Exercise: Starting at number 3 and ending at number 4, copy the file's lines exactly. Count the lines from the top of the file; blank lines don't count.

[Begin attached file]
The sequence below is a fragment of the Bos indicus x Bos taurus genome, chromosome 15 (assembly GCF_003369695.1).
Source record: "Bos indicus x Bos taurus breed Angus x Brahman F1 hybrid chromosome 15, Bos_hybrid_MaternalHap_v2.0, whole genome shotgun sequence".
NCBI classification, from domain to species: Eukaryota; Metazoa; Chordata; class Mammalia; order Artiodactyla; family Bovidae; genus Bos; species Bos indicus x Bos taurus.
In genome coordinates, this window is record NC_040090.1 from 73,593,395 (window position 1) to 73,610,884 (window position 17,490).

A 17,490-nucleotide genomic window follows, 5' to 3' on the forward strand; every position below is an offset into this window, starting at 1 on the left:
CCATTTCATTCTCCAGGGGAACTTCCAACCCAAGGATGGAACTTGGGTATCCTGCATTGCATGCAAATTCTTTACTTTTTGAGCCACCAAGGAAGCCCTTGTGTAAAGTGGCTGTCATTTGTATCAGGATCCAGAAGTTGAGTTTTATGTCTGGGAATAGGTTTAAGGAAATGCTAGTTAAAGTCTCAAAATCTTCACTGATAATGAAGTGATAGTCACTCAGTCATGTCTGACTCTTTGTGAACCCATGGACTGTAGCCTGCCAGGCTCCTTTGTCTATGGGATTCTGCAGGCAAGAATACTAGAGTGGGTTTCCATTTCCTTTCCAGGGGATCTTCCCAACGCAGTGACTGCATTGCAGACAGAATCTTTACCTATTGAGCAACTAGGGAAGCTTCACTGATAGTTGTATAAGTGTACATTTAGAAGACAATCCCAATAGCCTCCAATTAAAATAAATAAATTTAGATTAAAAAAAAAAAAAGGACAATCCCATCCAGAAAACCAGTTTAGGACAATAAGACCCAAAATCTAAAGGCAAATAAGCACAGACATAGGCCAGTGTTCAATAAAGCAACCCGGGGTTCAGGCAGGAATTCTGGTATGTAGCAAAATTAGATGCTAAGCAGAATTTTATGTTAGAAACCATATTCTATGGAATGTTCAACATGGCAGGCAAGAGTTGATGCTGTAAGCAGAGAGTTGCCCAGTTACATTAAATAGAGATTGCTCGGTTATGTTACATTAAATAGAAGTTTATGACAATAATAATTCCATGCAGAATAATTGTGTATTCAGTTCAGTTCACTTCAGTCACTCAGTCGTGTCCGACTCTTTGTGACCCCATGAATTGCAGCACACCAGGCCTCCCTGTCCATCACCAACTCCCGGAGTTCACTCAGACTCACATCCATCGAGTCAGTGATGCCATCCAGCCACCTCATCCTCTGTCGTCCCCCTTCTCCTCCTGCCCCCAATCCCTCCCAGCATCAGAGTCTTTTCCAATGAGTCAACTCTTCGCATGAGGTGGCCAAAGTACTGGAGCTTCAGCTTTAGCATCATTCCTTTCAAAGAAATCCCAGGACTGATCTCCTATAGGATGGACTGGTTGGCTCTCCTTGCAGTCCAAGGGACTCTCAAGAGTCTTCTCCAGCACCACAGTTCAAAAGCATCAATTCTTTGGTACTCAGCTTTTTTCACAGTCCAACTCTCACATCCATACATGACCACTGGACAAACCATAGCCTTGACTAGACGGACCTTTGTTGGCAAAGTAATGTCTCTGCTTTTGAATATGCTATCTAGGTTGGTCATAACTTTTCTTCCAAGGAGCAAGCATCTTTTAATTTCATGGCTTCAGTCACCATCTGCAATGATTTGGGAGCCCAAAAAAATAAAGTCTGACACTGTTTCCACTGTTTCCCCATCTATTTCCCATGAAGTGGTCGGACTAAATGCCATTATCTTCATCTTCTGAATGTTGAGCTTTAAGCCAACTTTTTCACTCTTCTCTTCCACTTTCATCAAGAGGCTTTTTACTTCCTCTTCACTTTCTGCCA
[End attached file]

NCBI classification, from domain to species: Eukaryota; Metazoa; Chordata; class Mammalia; order Artiodactyla; family Bovidae; genus Bos; species Bos indicus x Bos taurus.
In genome coordinates, this window is record NC_040090.1 from 73,593,395 (window position 1) to 73,610,884 (window position 17,490).